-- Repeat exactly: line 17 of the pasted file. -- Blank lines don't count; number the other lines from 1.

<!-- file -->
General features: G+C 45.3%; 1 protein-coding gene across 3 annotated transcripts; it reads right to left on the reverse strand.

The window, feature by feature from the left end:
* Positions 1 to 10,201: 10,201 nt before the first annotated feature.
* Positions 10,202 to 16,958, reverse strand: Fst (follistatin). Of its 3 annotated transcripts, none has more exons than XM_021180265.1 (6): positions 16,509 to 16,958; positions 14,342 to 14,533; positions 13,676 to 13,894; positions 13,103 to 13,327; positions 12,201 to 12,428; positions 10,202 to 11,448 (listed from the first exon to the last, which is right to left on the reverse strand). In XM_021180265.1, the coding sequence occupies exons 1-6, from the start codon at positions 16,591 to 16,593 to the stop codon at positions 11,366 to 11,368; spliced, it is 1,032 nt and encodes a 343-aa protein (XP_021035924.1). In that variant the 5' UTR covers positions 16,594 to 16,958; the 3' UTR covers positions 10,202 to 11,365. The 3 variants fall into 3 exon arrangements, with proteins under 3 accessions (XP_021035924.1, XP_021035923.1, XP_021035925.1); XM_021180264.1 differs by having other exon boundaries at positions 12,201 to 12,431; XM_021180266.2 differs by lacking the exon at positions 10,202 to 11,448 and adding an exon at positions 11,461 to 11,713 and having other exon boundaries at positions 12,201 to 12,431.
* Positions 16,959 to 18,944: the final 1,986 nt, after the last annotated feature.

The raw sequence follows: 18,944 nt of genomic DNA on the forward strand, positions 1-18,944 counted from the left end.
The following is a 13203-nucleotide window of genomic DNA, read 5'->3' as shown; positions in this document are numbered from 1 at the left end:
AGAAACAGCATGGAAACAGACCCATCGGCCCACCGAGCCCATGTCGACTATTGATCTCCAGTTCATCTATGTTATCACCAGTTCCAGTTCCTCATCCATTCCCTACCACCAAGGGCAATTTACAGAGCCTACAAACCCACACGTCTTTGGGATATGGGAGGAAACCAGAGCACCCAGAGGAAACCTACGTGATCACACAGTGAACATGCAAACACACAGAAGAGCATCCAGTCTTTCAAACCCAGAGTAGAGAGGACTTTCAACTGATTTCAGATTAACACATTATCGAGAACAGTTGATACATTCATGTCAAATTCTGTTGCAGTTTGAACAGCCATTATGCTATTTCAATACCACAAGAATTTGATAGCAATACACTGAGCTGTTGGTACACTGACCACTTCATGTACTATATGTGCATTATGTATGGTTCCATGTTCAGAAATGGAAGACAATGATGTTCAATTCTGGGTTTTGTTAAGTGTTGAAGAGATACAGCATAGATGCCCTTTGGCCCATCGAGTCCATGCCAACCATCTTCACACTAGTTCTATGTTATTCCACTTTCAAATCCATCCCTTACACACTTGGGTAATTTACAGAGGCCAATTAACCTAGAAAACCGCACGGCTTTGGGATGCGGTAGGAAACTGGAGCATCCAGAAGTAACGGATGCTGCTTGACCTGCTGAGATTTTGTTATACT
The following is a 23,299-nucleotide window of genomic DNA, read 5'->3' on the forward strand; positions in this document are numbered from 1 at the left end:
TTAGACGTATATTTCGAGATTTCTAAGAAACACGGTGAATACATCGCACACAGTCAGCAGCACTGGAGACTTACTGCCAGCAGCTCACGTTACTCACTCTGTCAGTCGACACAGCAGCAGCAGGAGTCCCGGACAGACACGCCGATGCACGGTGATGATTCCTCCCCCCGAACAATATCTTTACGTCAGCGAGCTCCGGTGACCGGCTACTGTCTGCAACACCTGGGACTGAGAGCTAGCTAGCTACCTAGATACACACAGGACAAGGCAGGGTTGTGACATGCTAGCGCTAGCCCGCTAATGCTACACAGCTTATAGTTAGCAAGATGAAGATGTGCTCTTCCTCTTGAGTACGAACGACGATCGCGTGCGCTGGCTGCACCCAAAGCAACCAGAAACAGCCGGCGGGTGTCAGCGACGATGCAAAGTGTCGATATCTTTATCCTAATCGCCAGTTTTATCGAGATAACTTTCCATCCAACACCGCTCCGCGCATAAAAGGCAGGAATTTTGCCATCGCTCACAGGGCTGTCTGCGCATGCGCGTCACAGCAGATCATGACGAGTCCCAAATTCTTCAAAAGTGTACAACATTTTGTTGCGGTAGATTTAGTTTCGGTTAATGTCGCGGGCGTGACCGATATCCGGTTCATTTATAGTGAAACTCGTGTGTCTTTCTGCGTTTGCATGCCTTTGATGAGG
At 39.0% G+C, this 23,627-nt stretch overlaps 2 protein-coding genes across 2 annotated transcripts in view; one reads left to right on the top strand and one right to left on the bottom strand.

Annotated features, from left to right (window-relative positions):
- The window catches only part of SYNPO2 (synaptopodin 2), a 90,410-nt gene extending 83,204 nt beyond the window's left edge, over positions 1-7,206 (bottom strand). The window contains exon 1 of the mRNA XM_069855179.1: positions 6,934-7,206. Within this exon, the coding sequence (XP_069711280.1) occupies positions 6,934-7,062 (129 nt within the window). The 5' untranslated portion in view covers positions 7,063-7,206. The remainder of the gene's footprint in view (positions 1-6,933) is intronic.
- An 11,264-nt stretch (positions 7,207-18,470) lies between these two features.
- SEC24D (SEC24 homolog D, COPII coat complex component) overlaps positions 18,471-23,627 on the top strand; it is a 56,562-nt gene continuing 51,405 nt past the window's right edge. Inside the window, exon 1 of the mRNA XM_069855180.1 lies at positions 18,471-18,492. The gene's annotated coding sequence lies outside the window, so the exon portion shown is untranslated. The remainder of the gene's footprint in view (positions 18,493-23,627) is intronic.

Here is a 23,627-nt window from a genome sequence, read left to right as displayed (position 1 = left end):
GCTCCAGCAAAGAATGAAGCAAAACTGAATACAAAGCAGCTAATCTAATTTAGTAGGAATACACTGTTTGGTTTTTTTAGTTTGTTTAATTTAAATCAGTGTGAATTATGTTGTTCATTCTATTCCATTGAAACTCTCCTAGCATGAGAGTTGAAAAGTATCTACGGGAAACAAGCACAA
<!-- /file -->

GCTCCAGCAAAGAATGAAGCAAAACTGAATACAAAGCAGCTAATCTAATTTAGTAGGAATACACTGTTTGGTTTTTTTAGTTTGTTTAATTTAAATCAGTGTGAATTATGTTGTTCATTCTATTCCATTGAAACTCTCCTAGCATGAGAGTTGAAAAGTATCTACGGGAAACAAGCACAA